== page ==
European Jewish communities ramp up security following Toulouse attack
Jewish community leaders in Belgium, England and Italy express solidarity with France, while acknowledging Monday's shooting was not dissimilar to attacks their communities have faced before.
Jewish communities throughout Europe have been ramping up security measures over the past 24 hours, in light of the fear that quickly spread since Monday morning's shooting in Toulouse.
"After what happened in France yesterday, police have been deployed outside all schools," said Sylvan Landau, who has been vice-president of the Union of Jewish Communities in Belgium for the past 40 years, and lives in the city of Antwerp. "We have raised the level of security to three, to a category of "severe", where the country's maximum is four. That was an initiative of the government. They don't want to take any chances."
"Yesterday there were more telephone calls than usual from members of the community, but they were not panicked, because it's has already happened over here, unfortunately: a conflagrate bottle was thrown at a synagogue in Brussels a few years ago, and a grenade was set at the entrance to the diamond center before a bus carrying children to a summer camp 25 years ago," Landau explained on Tuesday. "There are no few problems with Muslims here, but there haven't been any bombs since then."
According to Landau, rabbis and community leaders were instructed by the Belgian government to send a warning message to their communities to avoid assembling Jewish children and to recommend children change the walking routes that they usually take to school or community centers, in order to prevent terrorists from following them. "We have 42 synagogues, community centers and a diamond branch in the city center. If police were deployed, anti-Semitism would increase, because people would say there are insufficient police in the stations because they're busy protecting Jews," said Landau.
In Britain, the Community Security Trust, a volunteer organization, is responsible for the security of Jewish community members. "We have about 3,000 volunteers who carry beepers and receive information about anything that might endanger the security of community members," said Mark Gardner, spokesman for the CST in Britain, on Tuesday. "We are on the highest level of alert because of the continual threat of terrorism by pro-al-Qaida organizations and, similarly, the potential of Hezbollah and pro-Iranians."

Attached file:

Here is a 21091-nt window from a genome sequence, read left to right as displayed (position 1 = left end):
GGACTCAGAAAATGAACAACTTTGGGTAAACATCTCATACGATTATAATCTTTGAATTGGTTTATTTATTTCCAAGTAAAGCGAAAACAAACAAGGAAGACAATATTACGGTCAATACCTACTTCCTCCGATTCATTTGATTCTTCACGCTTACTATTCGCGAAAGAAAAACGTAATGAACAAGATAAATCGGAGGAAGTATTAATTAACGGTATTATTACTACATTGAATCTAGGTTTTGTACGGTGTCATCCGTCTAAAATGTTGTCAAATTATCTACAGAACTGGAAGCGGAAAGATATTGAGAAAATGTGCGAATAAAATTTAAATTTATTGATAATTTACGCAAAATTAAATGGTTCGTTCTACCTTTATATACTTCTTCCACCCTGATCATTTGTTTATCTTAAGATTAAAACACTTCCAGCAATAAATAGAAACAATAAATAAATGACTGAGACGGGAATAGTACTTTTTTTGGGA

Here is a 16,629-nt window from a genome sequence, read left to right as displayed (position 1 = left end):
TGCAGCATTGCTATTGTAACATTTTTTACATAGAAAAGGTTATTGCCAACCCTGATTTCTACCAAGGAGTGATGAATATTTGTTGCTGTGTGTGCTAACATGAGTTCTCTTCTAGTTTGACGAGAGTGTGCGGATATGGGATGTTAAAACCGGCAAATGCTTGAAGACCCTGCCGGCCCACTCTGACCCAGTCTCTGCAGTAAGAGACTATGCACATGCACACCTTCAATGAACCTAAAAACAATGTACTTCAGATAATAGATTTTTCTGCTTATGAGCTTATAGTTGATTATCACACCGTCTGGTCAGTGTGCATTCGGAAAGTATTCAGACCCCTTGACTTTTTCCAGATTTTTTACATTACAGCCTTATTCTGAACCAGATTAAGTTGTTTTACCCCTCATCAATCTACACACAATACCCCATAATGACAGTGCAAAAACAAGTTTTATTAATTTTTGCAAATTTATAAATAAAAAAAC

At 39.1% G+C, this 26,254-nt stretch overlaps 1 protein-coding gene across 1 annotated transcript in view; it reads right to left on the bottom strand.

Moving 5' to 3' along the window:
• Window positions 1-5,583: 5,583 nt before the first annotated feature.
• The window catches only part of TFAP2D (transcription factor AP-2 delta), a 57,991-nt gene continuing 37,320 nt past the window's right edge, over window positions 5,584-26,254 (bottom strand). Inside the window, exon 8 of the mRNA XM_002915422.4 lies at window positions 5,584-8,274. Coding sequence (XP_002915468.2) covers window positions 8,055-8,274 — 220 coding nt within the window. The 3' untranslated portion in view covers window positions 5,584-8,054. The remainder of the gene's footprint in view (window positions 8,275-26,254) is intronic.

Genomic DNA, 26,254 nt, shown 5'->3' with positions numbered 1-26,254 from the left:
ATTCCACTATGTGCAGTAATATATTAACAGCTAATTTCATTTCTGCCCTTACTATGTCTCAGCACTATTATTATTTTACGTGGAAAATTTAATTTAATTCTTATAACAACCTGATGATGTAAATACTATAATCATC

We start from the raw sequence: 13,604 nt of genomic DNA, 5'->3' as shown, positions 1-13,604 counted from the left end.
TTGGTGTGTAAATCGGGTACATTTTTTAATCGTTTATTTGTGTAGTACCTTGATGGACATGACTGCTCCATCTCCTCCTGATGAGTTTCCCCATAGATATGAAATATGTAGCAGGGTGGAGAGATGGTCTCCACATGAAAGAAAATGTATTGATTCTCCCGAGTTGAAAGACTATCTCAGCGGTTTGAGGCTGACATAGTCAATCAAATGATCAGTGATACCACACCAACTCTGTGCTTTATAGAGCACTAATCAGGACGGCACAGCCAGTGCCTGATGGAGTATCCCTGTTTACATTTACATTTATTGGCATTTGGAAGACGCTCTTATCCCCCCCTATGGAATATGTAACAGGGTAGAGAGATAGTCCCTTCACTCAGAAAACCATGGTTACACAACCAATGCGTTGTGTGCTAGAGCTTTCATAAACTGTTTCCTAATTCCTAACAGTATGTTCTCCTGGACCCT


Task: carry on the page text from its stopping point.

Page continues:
"We receive more than 1,000 calls each day, most of which are anti-Semitic, and today we received even more. Everyone is worried and shocked, but people understood quite quickly that it (the Toulouse attack) was a local action and not an international campaign," said Gardner.
Only eight months ago, the Center for Research on Anti-Semitism published that the past decade has seen an increase in anti-Semitism exhibited mainly in England, France and Canada. A report published by the CST in 2011 showed 586 incidences in England, which is the fourth-largest yearly figure since the organization began recording anti-Semitic incidents in 1984.
The Jewish community in Italy has also increased preventative security measures in light of Monday morning's attack. "Today and yesterday we received instructions from the community security authorities, who instructed us to not to go out to school gardens all week and not to balconies either, not to assemble outside at Jewish places nor next to schools," said Aliza Bidousse, a teacher at a Jewish primary school in Milano. "This is not the first time. It happens every time there's tension. The school was very stressed and disorganized because we needed to make decisive decisions quickly; the parents are very worried."
About two weeks ago, a Muslim youth was caught in the Milano area, who is suspected of having planned an attack on a central synagogue in Milano. According to local media, the youth worked with additional terrorists in England, who has not yet been caught.
According to Professor Amos Lutzato, head of the Jewish community in Venice, the community has taken the case as an international issue. "Tomorrow there will be an assembly at the synagogue that people outside the community have also been invited to attend, because events like these touch all Jewish and city communities – this is a very tough political problem that demands all those involved in politics to make decisions," he said.
Bandetta Reuben, from a Jewish student organization in Rome said there is always fear in the background when one is Jewish. "We are always scared and unfortunately what happened yesterday is not something new to us. We are always careful, for example when setting our meeting places, since we know that the danger is too great," she said.
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